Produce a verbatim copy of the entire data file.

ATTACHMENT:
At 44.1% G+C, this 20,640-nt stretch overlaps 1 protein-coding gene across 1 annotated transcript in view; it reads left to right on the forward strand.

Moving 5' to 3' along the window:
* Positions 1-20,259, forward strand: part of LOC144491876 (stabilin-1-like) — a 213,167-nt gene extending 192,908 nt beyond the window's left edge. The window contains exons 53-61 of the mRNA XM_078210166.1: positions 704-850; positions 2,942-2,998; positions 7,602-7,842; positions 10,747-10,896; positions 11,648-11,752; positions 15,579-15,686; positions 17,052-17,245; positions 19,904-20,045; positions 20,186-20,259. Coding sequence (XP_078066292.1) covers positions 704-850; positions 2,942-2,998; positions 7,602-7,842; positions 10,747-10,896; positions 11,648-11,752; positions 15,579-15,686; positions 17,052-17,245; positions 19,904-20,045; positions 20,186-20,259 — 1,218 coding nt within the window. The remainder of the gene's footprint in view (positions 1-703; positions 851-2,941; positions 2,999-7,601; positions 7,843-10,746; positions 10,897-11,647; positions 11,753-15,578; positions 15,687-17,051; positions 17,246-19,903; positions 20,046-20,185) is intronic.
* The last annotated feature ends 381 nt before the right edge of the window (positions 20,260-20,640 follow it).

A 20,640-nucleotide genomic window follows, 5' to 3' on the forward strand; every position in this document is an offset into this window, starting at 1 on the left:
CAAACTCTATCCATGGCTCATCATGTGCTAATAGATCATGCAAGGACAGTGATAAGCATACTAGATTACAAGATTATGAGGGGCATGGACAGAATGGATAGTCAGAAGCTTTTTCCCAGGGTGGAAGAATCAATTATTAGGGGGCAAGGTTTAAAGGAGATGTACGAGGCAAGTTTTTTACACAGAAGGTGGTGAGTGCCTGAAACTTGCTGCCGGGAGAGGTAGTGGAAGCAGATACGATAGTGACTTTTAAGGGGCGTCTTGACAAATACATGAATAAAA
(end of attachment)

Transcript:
At 44.1% G+C, this 20,640-nt stretch overlaps 1 protein-coding gene across 1 annotated transcript in view; it reads left to right on the forward strand.

Moving 5' to 3' along the window:
* Positions 1-20,259, forward strand: part of LOC144491876 (stabilin-1-like) — a 213,167-nt gene extending 192,908 nt beyond the window's left edge. The window contains exons 53-61 of the mRNA XM_078210166.1: positions 704-850; positions 2,942-2,998; positions 7,602-7,842; positions 10,747-10,896; positions 11,648-11,752; positions 15,579-15,686; positions 17,052-17,245; positions 19,904-20,045; positions 20,186-20,259. Coding sequence (XP_078066292.1) covers positions 704-850; positions 2,942-2,998; positions 7,602-7,842; positions 10,747-10,896; positions 11,648-11,752; positions 15,579-15,686; positions 17,052-17,245; positions 19,904-20,045; positions 20,186-20,259 — 1,218 coding nt within the window. The remainder of the gene's footprint in view (positions 1-703; positions 851-2,941; positions 2,999-7,601; positions 7,843-10,746; positions 10,897-11,647; positions 11,753-15,578; positions 15,687-17,051; positions 17,246-19,903; positions 20,046-20,185) is intronic.
* The last annotated feature ends 381 nt before the right edge of the window (positions 20,260-20,640 follow it).

A 20,640-nucleotide genomic window follows, 5' to 3' on the forward strand; every position in this document is an offset into this window, starting at 1 on the left:
CAAACTCTATCCATGGCTCATCATGTGCTAATAGATCATGCAAGGACAGTGATAAGCATACTAGATTACAAGATTATGAGGGGCATGGACAGAATGGATAGTCAGAAGCTTTTTCCCAGGGTGGAAGAATCAATTATTAGGGGGCAAGGTTTAAAGGAGATGTACGAGGCAAGTTTTTTACACAGAAGGTGGTGAGTGCCTGAAACTTGCTGCCGGGAGAGGTAGTGGAAGCAGATACGATAGTGACTTTTAAGGGGCGTCTTGACAAATACATGAATAAAA